Former President Trump said Thursday that his legal team has been told he’s been indicted in an investigation into his handling of classified documents.

Trump posted on Truth Social that he has been summoned to appear in federal court in Miami on Tuesday afternoon.

“I never thought it possible that such a thing could happen to a former President of the United States, who received far more votes than any sitting President in the History of our Country, and is currently leading, by far, all Candidates, both Democrat and Republican, in Polls of the 2024 Presidential Election. I AM AN INNOCENT MAN!” Trump wrote on the social media platform.

“This is indeed a DARK DAY for the United States of America. We are a Country in serious and rapid Decline, but together we will Make America Great Again!” he added.

One of Trump’s attorneys in the matter, Jim Trusty, confirmed the indictment during a late Thursday appearance on CNN, indicating that the former president is facing charges on seven counts, including for violations of the Espionage Act and obstruction of justice.

Special counsel Jack Smith has been overseeing the investigation into Trump’s handling of classified documents since he was appointed to the role in November.

Trump’s attorneys met earlier this week with Justice Department officials, including Smith. Experts widely viewed the meeting as a sign that Smith’s investigation was winding down.

The National Archives spent months seeking the return of presidential records after Trump left office, with Trump’s team eventually turning over a tranche that included nearly 200 classified records.

That ignited the Justice Department investigation that included a subpoena for records and eventually spurred the August 2022 search of Trump’s Mar-a-Lago residence in Florida, where the FBI found more than 100 additional classified records. Trump’s team in June had turned over just 38 classified records when asked to hand over any remaining classified materials.

The warrant the FBI secured to search the property indicated that they expected to find evidence to support violations of the Espionage Act and obstruction of justice.

Trusty said those charges were included on what he described as a summons rather than an indictment along with charges for making a false statement. Also included was a charge under a statute dealing with witness tampering, which covers obstruction of an official proceeding, a charge leveled against numerous Jan. 6 defendants. 

He said he also believes a conspiracy count is included among the charges, an indication others would face charges in the probe.

“He’s gonna show up,” Trusty said of Trump’s Tuesday summons.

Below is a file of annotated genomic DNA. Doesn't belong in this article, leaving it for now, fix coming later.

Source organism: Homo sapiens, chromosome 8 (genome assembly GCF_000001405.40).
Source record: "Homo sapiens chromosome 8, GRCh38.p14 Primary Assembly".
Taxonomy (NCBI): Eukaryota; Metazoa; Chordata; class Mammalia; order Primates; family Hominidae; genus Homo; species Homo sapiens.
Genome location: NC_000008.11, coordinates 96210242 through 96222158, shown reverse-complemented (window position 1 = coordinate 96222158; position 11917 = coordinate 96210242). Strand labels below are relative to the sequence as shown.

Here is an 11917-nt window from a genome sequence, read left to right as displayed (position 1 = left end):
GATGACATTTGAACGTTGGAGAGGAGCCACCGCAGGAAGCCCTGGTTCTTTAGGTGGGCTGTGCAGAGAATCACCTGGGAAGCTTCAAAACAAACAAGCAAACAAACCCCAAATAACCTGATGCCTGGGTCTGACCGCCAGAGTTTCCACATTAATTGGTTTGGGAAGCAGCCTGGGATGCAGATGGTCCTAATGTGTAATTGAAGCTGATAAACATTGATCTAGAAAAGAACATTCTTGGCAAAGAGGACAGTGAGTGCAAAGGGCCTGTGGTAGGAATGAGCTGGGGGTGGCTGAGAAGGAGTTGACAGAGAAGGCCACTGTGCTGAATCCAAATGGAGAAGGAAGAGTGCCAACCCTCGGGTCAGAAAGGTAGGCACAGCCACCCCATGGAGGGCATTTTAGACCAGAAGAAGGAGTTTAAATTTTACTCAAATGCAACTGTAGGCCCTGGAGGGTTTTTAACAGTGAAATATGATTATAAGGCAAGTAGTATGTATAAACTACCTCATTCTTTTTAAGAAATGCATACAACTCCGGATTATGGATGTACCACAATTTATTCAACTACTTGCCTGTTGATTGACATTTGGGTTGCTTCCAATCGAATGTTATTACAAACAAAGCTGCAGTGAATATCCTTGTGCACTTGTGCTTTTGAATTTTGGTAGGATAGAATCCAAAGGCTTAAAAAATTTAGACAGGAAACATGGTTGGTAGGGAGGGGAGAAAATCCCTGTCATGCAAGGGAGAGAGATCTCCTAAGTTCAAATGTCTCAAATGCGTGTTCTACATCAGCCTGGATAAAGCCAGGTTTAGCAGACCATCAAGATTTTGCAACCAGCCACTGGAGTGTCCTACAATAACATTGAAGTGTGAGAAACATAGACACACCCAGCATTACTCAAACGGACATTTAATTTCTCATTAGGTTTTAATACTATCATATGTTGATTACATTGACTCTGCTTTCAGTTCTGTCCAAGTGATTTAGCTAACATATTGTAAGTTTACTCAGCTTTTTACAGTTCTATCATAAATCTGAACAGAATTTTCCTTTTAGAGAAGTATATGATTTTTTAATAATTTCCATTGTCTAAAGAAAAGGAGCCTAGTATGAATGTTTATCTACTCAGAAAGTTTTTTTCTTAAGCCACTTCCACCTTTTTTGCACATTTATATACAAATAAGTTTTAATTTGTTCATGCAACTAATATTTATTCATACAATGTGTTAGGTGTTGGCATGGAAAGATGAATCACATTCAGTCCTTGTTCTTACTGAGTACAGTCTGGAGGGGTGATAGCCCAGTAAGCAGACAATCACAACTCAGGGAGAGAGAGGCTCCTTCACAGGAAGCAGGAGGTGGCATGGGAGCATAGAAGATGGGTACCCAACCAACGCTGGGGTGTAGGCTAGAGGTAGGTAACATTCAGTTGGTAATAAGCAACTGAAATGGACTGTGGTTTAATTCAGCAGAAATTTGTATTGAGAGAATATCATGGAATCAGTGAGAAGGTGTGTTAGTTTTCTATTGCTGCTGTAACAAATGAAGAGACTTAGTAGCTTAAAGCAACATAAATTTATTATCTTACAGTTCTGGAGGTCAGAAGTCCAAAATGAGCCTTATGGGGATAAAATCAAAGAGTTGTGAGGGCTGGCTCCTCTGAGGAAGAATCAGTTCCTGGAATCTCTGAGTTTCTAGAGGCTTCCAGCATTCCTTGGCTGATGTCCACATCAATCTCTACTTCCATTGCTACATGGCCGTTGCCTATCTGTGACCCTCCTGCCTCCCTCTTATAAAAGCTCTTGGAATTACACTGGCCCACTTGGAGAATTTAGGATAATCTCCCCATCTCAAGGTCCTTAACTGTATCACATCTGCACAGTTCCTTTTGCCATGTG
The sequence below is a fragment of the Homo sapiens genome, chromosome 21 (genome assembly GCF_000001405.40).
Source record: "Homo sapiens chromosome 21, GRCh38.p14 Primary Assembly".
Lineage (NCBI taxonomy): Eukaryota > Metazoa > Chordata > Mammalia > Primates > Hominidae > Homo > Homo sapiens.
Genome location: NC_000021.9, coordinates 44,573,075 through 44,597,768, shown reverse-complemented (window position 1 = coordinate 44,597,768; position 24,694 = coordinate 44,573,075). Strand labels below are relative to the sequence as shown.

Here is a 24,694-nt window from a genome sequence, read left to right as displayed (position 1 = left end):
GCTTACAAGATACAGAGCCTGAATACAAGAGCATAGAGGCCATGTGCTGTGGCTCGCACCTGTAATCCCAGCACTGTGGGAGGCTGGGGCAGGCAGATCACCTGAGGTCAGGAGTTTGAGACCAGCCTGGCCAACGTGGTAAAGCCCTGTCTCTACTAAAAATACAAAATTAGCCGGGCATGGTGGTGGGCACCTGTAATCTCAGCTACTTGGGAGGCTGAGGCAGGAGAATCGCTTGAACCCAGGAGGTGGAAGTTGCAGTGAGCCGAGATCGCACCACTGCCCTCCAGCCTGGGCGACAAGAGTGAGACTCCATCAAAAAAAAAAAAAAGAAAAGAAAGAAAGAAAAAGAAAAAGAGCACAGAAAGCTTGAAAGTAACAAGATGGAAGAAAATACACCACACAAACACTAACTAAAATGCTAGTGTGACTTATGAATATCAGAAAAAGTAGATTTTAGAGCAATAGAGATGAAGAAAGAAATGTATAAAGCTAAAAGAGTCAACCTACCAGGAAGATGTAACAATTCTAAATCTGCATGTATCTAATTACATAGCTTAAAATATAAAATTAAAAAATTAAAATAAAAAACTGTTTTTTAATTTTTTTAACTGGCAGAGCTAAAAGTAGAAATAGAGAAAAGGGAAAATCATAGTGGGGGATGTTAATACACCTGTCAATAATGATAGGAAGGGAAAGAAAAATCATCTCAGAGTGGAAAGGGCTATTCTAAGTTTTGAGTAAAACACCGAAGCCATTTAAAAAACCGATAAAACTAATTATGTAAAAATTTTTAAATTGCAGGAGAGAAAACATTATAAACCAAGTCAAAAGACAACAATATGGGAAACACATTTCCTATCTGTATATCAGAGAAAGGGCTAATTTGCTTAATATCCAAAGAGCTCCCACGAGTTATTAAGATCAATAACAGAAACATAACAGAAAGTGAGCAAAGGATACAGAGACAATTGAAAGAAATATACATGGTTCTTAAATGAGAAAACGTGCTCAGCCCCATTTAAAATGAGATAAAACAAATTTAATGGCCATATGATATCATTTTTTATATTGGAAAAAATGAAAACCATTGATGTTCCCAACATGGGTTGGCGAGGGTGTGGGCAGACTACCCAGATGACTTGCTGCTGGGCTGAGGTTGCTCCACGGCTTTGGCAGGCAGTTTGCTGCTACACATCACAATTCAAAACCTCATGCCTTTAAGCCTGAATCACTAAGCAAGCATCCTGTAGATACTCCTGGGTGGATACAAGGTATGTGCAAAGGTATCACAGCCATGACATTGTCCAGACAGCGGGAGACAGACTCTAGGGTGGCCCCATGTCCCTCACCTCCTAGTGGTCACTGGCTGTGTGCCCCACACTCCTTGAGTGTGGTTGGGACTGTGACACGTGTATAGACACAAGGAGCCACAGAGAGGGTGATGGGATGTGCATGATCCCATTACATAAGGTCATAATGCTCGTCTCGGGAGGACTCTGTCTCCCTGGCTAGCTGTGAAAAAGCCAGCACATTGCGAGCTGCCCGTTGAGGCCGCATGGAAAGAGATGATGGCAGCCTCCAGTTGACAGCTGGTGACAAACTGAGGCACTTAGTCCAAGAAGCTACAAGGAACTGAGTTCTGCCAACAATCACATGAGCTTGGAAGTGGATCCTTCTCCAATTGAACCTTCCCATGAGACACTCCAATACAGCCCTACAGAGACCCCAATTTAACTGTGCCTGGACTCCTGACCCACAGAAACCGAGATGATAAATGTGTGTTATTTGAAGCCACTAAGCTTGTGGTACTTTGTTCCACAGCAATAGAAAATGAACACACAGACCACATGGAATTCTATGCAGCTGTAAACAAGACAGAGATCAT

“Look, he knows he’s innocent. He knows this is garbage. He knows there’s fundamental flaws with each one of the counts that they’re apparently putting in this indictment,” his lawyer said. “And he knows that the whole process starting from the Archivist, was a corrupt and politicized one, so he’s not shrinking from the fight. He’s disappointed that this is where we are as a country.”

Trusty declined to answer when the Justice Department told Trump he was a target of the investigation but added, “let me just put it to you this way: witnesses don’t have raids and their houses. We’ve known he’s a target.”

The special counsel’s office declined to comment on the matter, while the larger Justice Department did not respond to request for comment.

The White House said it had no advance notice of the Trump indictment and learned of the news from media reports.

The notice to appear in Miami comes after the Justice Department recently began bringing witnesses before a grand jury there, and could suggest it plans to pursue a broad case against Trump. Much of the activity to support both Espionage Act and obstruction of justice occurred in Florida. 

Doing so could also shield the prosecution from legal challenges based on bringing the charge in an improper venue, as defendants have a right to face trial in the location where the alleged crime occurred.

Regardless, the indictment is a historic one — the first-ever federal criminal charges brought against a former president. Trump was indicted on state charges in New York in a separate matter earlier this year.

Trump has offered various defenses, including that he had the right to take the documents and that he could unilaterally declassify them without going through any formal process.

Multiple outlets reported last week that prosecutors obtained audio of Trump in 2021 discussing a classified Pentagon document he still had in his position, and that he indicated there were restrictions on who could view it — a comment that could undercut his defense.

The Espionage Act also only requires wrongfully retaining national defense information, meaning prosecution does not hang on a documents’ classification status.

Trump has compared his handling of classified documents to President Biden ever since late last year and earlier this year when Biden aides discovered sensitive classified materials from Biden’s time as vice president at an old Washington, D.C., office and his Delaware home.

But Biden’s team notified Justice Department officials of the discovery and are cooperating with an ongoing special counsel review of Biden’s handling of classified materials.

The indictment is likely to loom over Trump’s 2024 campaign for the White House, but the former president and his team wasted little time Thursday seeking to rally support.

Trump’s campaign sent out a fundraising email shortly after he announced he was charged looking to raise funds off of the news.

Trump is currently scheduled to attend state GOP events in North Carolina and Georgia on Saturday. A Trump spokesperson did not respond to a request for comment about whether those plans had changed.

Updated June 8 at 10:45 p.m.